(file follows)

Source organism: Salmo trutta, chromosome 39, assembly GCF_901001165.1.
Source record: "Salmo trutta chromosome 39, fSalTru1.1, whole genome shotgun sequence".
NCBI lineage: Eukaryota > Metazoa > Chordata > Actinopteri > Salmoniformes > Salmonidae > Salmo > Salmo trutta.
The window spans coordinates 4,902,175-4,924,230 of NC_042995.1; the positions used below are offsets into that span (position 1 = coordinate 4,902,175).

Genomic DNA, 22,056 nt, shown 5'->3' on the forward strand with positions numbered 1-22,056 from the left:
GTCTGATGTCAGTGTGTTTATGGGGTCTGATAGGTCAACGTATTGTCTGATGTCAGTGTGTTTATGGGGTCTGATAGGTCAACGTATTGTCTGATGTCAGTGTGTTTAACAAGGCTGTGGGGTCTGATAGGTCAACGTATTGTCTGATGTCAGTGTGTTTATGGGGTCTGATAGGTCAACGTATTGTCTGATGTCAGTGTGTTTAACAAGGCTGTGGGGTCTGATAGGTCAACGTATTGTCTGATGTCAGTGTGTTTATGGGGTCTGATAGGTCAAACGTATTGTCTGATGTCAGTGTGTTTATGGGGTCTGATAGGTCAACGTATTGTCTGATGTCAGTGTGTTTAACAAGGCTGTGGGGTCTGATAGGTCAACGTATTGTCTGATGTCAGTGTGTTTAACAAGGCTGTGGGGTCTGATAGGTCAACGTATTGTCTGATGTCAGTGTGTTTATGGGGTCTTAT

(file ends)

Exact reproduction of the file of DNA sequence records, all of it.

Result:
Source organism: Salmo trutta, chromosome 39, assembly GCF_901001165.1.
Source record: "Salmo trutta chromosome 39, fSalTru1.1, whole genome shotgun sequence".
NCBI lineage: Eukaryota > Metazoa > Chordata > Actinopteri > Salmoniformes > Salmonidae > Salmo > Salmo trutta.
The window spans coordinates 4,902,175-4,924,230 of NC_042995.1; the positions used below are offsets into that span (position 1 = coordinate 4,902,175).

Genomic DNA, 22,056 nt, shown 5'->3' on the forward strand with positions numbered 1-22,056 from the left:
GTCTGATGTCAGTGTGTTTATGGGGTCTGATAGGTCAACGTATTGTCTGATGTCAGTGTGTTTATGGGGTCTGATAGGTCAACGTATTGTCTGATGTCAGTGTGTTTAACAAGGCTGTGGGGTCTGATAGGTCAACGTATTGTCTGATGTCAGTGTGTTTATGGGGTCTGATAGGTCAACGTATTGTCTGATGTCAGTGTGTTTAACAAGGCTGTGGGGTCTGATAGGTCAACGTATTGTCTGATGTCAGTGTGTTTATGGGGTCTGATAGGTCAAACGTATTGTCTGATGTCAGTGTGTTTATGGGGTCTGATAGGTCAACGTATTGTCTGATGTCAGTGTGTTTAACAAGGCTGTGGGGTCTGATAGGTCAACGTATTGTCTGATGTCAGTGTGTTTAACAAGGCTGTGGGGTCTGATAGGTCAACGTATTGTCTGATGTCAGTGTGTTTATGGGGTCTTAT